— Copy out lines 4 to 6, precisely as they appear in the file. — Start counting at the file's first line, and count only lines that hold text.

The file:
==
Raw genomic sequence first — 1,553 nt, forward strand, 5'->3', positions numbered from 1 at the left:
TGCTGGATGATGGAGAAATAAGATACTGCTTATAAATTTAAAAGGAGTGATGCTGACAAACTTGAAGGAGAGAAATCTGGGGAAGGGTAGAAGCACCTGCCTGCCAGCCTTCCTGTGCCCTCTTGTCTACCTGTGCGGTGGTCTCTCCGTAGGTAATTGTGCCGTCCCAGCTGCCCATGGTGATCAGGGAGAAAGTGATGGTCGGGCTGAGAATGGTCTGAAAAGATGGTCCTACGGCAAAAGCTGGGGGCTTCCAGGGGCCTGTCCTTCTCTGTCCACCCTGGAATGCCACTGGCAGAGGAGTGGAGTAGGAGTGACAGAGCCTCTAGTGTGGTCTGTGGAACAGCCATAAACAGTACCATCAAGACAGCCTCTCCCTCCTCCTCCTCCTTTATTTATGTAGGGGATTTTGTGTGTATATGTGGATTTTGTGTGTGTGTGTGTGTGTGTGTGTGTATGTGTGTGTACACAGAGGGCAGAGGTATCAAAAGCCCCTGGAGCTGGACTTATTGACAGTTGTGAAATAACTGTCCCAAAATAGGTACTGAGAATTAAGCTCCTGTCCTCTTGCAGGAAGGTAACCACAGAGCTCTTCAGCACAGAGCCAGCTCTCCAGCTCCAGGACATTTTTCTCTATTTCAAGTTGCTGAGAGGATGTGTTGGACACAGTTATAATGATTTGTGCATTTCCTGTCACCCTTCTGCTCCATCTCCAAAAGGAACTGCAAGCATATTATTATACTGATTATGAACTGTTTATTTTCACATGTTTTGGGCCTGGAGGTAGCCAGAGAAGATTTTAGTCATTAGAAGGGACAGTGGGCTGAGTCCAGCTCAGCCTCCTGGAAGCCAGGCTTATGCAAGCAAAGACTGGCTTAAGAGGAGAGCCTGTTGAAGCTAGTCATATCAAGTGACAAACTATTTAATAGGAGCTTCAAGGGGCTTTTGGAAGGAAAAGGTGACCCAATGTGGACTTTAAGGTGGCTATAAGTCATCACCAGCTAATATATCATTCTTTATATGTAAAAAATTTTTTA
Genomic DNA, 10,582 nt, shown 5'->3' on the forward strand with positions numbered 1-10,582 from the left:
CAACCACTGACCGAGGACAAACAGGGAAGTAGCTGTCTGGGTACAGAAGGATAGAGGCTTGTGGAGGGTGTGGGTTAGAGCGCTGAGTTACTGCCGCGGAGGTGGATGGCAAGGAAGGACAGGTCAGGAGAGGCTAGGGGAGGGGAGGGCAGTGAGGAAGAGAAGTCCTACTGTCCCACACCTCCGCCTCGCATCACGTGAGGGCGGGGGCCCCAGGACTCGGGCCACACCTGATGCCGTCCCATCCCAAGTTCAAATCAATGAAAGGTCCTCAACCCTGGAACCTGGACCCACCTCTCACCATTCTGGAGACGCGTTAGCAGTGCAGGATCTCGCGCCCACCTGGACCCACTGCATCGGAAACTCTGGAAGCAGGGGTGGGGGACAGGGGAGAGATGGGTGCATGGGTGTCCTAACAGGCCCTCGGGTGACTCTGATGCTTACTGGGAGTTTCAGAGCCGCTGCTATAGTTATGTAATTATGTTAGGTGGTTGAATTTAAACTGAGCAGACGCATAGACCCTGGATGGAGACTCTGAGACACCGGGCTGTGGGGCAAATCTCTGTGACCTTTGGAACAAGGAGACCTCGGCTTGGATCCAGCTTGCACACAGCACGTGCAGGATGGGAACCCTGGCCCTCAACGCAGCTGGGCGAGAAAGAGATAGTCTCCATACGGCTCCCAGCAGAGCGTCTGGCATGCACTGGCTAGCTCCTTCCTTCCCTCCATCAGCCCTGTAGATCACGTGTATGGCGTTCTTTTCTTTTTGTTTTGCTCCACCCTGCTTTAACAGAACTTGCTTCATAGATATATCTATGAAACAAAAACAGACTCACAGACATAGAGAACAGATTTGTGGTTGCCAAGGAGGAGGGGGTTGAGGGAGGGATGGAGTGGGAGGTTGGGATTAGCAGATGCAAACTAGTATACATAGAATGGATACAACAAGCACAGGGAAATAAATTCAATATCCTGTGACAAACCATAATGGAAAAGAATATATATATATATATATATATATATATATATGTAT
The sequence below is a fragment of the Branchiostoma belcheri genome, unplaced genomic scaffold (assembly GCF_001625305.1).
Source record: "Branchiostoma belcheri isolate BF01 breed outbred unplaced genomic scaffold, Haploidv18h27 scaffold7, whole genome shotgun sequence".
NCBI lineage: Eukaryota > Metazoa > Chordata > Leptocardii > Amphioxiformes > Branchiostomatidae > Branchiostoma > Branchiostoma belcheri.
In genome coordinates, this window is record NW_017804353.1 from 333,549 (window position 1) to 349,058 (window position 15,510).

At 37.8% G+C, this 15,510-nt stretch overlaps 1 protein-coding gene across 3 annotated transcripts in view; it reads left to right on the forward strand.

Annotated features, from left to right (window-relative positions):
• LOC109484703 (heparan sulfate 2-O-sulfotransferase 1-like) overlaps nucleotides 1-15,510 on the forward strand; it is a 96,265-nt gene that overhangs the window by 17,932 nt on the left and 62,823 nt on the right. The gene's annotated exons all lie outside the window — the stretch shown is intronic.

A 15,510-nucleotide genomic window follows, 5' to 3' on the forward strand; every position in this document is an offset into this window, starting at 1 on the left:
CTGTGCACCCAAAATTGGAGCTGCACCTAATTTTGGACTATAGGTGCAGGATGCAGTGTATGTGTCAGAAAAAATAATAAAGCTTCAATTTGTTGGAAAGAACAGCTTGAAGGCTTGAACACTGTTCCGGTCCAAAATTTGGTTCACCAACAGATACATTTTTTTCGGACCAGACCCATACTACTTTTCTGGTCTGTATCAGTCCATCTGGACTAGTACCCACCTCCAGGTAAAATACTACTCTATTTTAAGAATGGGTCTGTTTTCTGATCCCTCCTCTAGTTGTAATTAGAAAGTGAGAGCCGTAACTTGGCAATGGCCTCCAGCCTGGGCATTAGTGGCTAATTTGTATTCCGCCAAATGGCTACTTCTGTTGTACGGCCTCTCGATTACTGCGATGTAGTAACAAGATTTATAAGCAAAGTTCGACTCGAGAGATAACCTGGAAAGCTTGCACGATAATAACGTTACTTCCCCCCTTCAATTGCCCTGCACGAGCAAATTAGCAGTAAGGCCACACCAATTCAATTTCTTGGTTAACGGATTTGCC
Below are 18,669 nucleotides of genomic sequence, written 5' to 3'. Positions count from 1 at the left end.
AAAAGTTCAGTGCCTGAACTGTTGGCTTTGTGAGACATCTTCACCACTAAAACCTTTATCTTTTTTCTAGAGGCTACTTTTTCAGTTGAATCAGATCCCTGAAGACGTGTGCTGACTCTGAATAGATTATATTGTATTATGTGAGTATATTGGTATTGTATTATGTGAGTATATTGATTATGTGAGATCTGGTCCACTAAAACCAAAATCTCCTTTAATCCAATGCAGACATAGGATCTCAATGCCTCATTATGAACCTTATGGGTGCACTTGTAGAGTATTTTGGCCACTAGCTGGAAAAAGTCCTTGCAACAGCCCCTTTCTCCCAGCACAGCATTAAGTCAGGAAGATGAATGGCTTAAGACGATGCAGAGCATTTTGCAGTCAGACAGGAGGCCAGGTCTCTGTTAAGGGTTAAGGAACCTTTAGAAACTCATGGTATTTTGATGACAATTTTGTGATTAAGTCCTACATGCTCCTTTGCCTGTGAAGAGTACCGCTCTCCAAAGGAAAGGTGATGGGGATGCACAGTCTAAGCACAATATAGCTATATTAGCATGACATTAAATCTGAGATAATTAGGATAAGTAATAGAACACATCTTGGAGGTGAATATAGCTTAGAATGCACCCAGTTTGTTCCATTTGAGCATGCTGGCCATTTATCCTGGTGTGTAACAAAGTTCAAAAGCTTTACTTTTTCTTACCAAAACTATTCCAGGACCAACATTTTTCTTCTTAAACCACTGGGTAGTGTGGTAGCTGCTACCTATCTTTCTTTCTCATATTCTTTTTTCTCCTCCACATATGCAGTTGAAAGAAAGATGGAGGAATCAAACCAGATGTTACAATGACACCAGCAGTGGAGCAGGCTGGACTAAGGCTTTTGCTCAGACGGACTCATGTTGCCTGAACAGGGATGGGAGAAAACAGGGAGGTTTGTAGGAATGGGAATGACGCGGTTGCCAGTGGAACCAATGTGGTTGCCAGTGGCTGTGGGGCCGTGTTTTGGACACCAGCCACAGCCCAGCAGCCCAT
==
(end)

CAACCACTGACCGAGGACAAACAGGGAAGTAGCTGTCTGGGTACAGAAGGATAGAGGCTTGTGGAGGGTGTGGGTTAGAGCGCTGAGTTACTGCCGCGGAGGTGGATGGCAAGGAAGGACAGGTCAGGAGAGGCTAGGGGAGGGGAGGGCAGTGAGGAAGAGAAGTCCTACTGTCCCACACCTCCGCCTCGCATCACGTGAGGGCGGGGGCCCCAGGACTCGGGCCACACCTGATGCCGTCCCATCCCAAGTTCAAATCAATGAAAGGTCCTCAACCCTGGAACCTGGACCCACCTCTCACCATTCTGGAGACGCGTTAGCAGTGCAGGATCTCGCGCCCACCTGGACCCACTGCATCGGAAACTCTGGAAGCAGGGGTGGGGGACAGGGGAGAGATGGGTGCATGGGTGTCCTAACAGGCCCTCGGGTGACTCTGATGCTTACTGGGAGTTTCAGAGCCGCTGCTATAGTTATGTAATTATGTTAGGTGGTTGAATTTAAACTGAGCAGACGCATAGACCCTGGATGGAGACTCTGAGACACCGGGCTGTGGGGCAAATCTCTGTGACCTTTGGAACAAGGAGACCTCGGCTTGGATCCAGCTTGCACACAGCACGTGCAGGATGGGAACCCTGGCCCTCAACGCAGCTGGGCGAGAAAGAGATAGTCTCCATACGGCTCCCAGCAGAGCGTCTGGCATGCACTGGCTAGCTCCTTCCTTCCCTCCATCAGCCCTGTAGATCACGTGTATGGCGTTCTTTTCTTTTTGTTTTGCTCCACCCTGCTTTAACAGAACTTGCTTCATAGATATATCTATGAAACAAAAACAGACTCACAGACATAGAGAACAGATTTGTGGTTGCCAAGGAGGAGGGGGTTGAGGGAGGGATGGAGTGGGAGGTTGGGATTAGCAGATGCAAACTAGTATACATAGAATGGATACAACAAGCACAGGGAAATAAATTCAATATCCTGTGACAAACCATAATGGAAAAGAATATATATATATATATATATATATATATATATGTAT
The sequence below is a fragment of the Branchiostoma belcheri genome, unplaced genomic scaffold (assembly GCF_001625305.1).
Source record: "Branchiostoma belcheri isolate BF01 breed outbred unplaced genomic scaffold, Haploidv18h27 scaffold7, whole genome shotgun sequence".